This week, the European Orbit Agency is expected to approve a three-year study to determine if building massive solar farms in space would be feasible and cost-effective.
The ultimate goal is to place enormous satellites in orbit, each of which is capable of producing the same amount of electricity as a power plant.
The suggestion will be discussed by the ESA governing council on Tuesday at its Paris headquarters.
The notion has been investigated by severalnumber of organisations and other space agencies, but the so-called Solaris program would be the first to set the foundation for a workable strategy to create a space-based renewable energy-producing system.
At the ESA Council conference in Paris, where the funding for the organization’s future goals for space exploration, environmental control, and communications will be decided, research ministers are debating a variety of ideas. One of those suggestions is the program.
The director general of the European Space Agency, Josef Aschbacher, told the media that he thought solar energy from space may be an “enormous” aid in addressing future energy shortages.
”We do need to convert into carbon neutral economies and therefore change the way we produce energy and especially reduce the fossil fuel part of our energy production,” he added.
”If you can do it from space, and I’m saying if we could, because we are not there yet, this would be absolutely fantastic because it would solve a lot of problems.”
Because there is no nighttime or cloud cover in space, the Sun’s energy may be captured far more effectively. The concept has been around for more than 50 years, but up until maybe now, it has been too expensive and impossible to put into practise.
The dramatic decrease in launch costs brought about by reusable rockets and other technologies created by the private sector has changed the game. However, there have also been improvements in robotic space manufacturing and the creation of a method for wirelessly beaming electricity from space to Earth.
To discover if these advancements mean that it is now possible to generate space-based solar power consistently and inexpensively enough to make it commercially feasible, the ESA is asking its member countries for funding for a research program it calls Solaris.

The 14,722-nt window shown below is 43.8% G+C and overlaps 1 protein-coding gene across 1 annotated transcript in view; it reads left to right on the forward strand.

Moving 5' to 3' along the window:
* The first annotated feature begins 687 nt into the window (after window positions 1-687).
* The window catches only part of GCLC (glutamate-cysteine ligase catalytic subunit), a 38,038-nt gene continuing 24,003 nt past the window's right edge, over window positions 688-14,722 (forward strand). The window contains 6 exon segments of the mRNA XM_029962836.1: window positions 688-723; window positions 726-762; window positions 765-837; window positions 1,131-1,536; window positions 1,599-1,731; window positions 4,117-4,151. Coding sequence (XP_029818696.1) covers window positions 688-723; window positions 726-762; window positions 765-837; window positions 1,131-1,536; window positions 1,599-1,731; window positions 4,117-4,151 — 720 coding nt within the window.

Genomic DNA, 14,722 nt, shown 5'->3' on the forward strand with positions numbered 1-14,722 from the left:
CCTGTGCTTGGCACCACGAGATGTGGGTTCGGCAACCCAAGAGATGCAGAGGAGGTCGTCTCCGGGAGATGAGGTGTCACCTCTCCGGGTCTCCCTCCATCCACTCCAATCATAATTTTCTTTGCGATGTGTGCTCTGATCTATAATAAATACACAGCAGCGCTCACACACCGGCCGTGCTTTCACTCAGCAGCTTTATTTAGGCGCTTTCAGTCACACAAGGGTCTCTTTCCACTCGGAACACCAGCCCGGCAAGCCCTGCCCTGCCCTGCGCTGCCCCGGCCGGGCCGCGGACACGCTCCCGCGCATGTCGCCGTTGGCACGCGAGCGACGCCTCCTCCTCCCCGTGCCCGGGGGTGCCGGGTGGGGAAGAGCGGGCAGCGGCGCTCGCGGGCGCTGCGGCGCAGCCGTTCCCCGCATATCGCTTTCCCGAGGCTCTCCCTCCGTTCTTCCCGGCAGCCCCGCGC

According to Dr. Sanjay Vijendran of the ESA, who is the scientist in charge of the Solaris initiative, “the concept of space-based solar power is no longer science fiction,”
“The potential is there and we now need to really understand the technological path before a decision can be made to go ahead with trying to build something in space.”
The Solaris programme has made determining if it is feasible a top priority. Of course, using a long cable would be impractical, thus the information must be transmitted wirelessly via microwave rays.
The Solaris team has already demonstrated that it is theoretically possible to transmit electricity wirelessly securely and in an effectively secure and effective manner.
In a demonstration at the aerospace company Airbus in Munich in September, engineers wirelessly transmitted 2 KW of solar cell output to collectors more than 30 metres distant. Sending gigawatts of power thousands of kilometres will be a significant step, but Jean Dominique Coste, a senior manager for Airbus’ blue sky division, believes it may be accomplished in a succession of minor stages.
He stated that ”Our team of scientists have found no technical show-stoppers to prevent us from having space-based solar power.”
The wireless projecting technique, according to Dr. Ray Simpkin, the head scientist at Emrod, the company that created it, is secure.
In the battle to build space-based solar power, the US, China, and Japan are also well ahead and are soon anticipated to reveal their own proposals. In the UK, a business called Space Solar has been established independently of the ESA proposal. In six years, it hopes to test projecting power from space, and in nine years, it hopes to do so economically.